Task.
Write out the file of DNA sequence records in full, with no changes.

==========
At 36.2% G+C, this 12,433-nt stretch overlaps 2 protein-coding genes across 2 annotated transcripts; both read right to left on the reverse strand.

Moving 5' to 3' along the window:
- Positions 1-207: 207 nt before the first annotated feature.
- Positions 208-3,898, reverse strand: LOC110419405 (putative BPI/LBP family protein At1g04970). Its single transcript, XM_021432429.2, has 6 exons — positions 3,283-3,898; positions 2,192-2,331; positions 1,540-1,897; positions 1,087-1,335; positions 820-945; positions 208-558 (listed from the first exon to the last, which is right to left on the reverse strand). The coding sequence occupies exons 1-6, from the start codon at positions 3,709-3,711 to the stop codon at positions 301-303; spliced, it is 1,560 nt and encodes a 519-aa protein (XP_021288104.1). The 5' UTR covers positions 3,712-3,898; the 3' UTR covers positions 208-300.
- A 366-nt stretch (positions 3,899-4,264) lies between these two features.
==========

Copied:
At 36.2% G+C, this 12,433-nt stretch overlaps 2 protein-coding genes across 2 annotated transcripts; both read right to left on the reverse strand.

Moving 5' to 3' along the window:
- Positions 1-207: 207 nt before the first annotated feature.
- Positions 208-3,898, reverse strand: LOC110419405 (putative BPI/LBP family protein At1g04970). Its single transcript, XM_021432429.2, has 6 exons — positions 3,283-3,898; positions 2,192-2,331; positions 1,540-1,897; positions 1,087-1,335; positions 820-945; positions 208-558 (listed from the first exon to the last, which is right to left on the reverse strand). The coding sequence occupies exons 1-6, from the start codon at positions 3,709-3,711 to the stop codon at positions 301-303; spliced, it is 1,560 nt and encodes a 519-aa protein (XP_021288104.1). The 5' UTR covers positions 3,712-3,898; the 3' UTR covers positions 208-300.
- A 366-nt stretch (positions 3,899-4,264) lies between these two features.